Let's Make Robots!

dead reckoning algorithms / solutions

Hello All

Me again, flogging a (hopefully not) dead horse.

I wonder if anyone can provide links/guidance/code/insight into dead reckoning programming using the various (relatively) low cost components available to us.

I am thinking of things such as gyroscopes, accelerometers, magnometers etc. At this point I am excluding wheel encoders (since my vehicle is tracked and suffers from slipping tracks) or any form of external input such as beacons or gps etc.

I imagine one should be able to calculate your position if you know the direction and duration of any acceleration. The maths is a little difficult for me as any studies are a good 15+ years ago. I am sure there is some differentiation/integration required to determine change in distance while accelerations is occuring.

I am aware there will be drift due to the resolution or accuracy of your components.

I don't think this question needs information on any specific bot since it should be self contained.

Am I looking at a complicated solution or is this something that is achievable?

Thanks guys & gals

 PS. for those interested in dead reckoning using encoders the wiki page http://en.wikipedia.org/wiki/Dead_reckoning has some equasions you may find usefull under the heading 'Differential drive dead reckoning'.


Comment viewing options

Select your preferred way to display the comments and click "Save settings" to activate your changes.

http://letsmakerobots.com/node/28666 there is even some code posted in the comments and the builder has said he will post the code when he is happy with the looks of it.

Hi People.

A mathematics expert would be usefull at this point.

I have found a document that a grad student created studying DR solutions for an AUV athttp://scholar.lib.vt.edu/theses/available/etd-08082005-173535/unrestricted/AaronKapaldoThesis.pdf

Now unfortunately, as previously stated, I did study mathematics but that is 16+ years ago and I have only used it to count my change since so maths skills are minimal at this point.

Am I correct in understanding that the formula 4.13 expressed in section 4.2 is what I am looking for? That the resultant vector on the left side of the equasion is the x,y,z positional co-ordinates and Φ, θ and ψ are the angular rotations giving us the orientation of the body (bot)?

I then have some problem determining the value of h in 4.13. The author states A, B and H are calculated from equations 4.3 and 4.4 but I am getting lost in all of that. Is h in 4.13 the same as the H in 4.5? Where do we use A and B in 4.13?

A final problem (I have) with this is that the velocity V used in the algorithm is the measured foreward velocity of their AUV. I guess I could substitute my measured foreward velocity of my bot or determine the velocity using the accelerometer....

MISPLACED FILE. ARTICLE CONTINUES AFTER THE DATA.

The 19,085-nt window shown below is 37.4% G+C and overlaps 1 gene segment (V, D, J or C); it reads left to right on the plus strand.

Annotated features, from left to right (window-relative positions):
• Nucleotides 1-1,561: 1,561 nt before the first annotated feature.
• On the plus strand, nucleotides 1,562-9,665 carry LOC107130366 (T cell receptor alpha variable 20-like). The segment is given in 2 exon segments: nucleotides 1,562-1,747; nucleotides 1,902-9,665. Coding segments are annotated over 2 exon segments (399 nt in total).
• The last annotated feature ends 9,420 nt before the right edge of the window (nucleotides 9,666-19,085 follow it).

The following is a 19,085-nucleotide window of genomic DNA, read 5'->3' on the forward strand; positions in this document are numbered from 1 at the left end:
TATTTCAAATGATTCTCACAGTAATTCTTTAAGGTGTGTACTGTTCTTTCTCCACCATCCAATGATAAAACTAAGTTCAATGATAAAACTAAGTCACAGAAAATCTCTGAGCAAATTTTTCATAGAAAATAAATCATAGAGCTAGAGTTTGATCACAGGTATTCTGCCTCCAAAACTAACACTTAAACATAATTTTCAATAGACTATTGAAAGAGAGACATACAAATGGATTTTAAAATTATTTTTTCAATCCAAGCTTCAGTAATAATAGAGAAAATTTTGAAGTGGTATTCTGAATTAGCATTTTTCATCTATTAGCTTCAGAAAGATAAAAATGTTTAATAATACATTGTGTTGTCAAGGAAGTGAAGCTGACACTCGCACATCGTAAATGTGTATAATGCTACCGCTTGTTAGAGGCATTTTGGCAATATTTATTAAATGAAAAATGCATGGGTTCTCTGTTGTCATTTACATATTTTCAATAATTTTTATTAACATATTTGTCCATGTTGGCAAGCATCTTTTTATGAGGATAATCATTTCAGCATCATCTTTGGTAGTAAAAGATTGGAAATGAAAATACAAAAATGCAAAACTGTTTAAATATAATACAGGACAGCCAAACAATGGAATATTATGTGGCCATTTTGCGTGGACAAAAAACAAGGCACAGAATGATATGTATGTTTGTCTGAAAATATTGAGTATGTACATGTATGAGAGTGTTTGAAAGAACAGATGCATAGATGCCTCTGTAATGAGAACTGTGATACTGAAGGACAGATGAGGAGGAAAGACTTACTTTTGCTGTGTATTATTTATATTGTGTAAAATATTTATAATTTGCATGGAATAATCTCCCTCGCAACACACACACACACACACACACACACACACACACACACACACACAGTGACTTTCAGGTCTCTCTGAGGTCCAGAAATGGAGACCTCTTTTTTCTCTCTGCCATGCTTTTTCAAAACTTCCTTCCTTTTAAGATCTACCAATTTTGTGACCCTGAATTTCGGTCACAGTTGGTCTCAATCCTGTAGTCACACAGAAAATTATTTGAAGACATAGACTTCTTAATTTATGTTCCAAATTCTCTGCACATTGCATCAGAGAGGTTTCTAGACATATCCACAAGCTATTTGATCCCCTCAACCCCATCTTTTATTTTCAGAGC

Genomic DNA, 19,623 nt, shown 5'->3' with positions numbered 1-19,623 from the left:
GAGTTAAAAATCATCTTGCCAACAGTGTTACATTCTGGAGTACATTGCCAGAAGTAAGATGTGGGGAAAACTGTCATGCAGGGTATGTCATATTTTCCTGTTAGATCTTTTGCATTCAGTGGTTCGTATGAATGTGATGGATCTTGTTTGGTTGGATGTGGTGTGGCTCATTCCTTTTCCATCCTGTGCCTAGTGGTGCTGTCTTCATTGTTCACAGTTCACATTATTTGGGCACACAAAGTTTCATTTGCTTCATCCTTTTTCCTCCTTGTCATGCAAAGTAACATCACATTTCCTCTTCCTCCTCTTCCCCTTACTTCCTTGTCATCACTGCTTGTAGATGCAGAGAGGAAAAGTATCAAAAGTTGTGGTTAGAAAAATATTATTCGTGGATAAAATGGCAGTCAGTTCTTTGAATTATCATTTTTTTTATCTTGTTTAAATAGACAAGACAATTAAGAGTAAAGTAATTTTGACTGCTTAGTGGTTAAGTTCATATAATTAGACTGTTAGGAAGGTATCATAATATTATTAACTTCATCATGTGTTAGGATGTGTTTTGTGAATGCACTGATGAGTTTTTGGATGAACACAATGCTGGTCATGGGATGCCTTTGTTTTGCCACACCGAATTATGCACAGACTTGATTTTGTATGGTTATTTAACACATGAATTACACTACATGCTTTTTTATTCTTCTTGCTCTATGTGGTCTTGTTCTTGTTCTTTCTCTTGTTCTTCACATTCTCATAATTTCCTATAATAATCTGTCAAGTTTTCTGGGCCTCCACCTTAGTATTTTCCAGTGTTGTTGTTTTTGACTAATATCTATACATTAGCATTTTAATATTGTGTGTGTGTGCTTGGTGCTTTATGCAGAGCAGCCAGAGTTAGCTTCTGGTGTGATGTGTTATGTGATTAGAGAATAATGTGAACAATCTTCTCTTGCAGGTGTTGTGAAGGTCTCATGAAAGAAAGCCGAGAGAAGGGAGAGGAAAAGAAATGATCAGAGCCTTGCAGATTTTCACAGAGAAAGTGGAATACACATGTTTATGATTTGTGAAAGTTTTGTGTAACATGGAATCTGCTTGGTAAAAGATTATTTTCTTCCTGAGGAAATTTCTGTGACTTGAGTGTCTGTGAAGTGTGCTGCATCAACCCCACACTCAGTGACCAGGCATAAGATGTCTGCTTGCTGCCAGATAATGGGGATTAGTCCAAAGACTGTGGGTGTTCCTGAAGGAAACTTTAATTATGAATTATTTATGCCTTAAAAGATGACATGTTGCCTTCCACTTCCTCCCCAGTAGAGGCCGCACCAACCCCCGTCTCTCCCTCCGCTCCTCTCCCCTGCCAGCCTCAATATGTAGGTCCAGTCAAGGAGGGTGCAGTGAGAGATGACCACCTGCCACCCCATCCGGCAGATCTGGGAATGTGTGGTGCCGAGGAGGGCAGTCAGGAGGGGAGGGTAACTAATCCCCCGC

Anyway, if anyone can clear up on this, especialy the calculation of A, B and H - perhaps reducing them to easier to read calculations I would much appreciate it. My integration and differentiation is basically non-existant at this point.

fwiw - it seems 4.13 is all simply based on constants measured or determined beforehand and inputs from a 3-axis gyrometer. If his AUV is caught in a current his DR position will suffer greatly. For my requirements I guess I could pretty much work with this as my bot is unlikely to slide sideways and only really move in the foreward direction.

I would appreciate any input/discussion into this.

PS. I have found a further document but have not consumed it yet so don't know if it would deliver valuable info at http://www.cs.bris.ac.uk/Publications/Papers/2000009.pdf where the authors use various devices such as gyros, magnometers, accelerometers and pedometers to mention but a few.




... not with an accelerometer

even with more sensors (such as a gyro and a compass) the errors in the sensor measurments will be amplified and your calculated position will be further and further away from reality

These errors accumulate very very fast, watch this http://www.youtube.com/watch?v=C7JQ7Rpwn2k

Thanks for that Antonio

That was a very interesting video to watch.

I guess it is the double integration of the errors causing the extreme errors.

Perhaps I should limit my DR to determining the orientation of the platform and using a constant, pre measured, speed in the direction of the platform x-axis to determine my relative position.

Given I am running a tracked ground vehicle which is not likely to roll or slide unless something is wrong I will probably get as good a position, perhaps better, than DR using only those 6 axis (accel & gyro). Still, I need to figure out the algorithm for that... and find the platform orientation code which someone must have somewhere.


The best way to do DR when the drive wheels/tracks slip is to add a separate odometer ( one or two light weight, low slip wheels with encoders on them or even an optical mouse) even then, DR won't be very precise on rough terrain but it could be workable in a tabletop or indoors environment. With large enough wheels you may even get good results on concrete and asphalt.

I know that using acclerometers would be really cool but unfortunately it just isn't practical. For example, your tracks will cause shocks that will probably be outside the range measured by your sensor and will cause the robot to wobble, tilting the sensors. Even slight tilting of the robot will read gravity as a lateral acceleration.

All of these problems can probably be overcome by using high quality, high speed sensors and doing the DR math in hardware or "soft hardware" but it will probably be much more expensive than using a mechanical solution. This is why computer mice used encoders and image sensors and not accelerometers.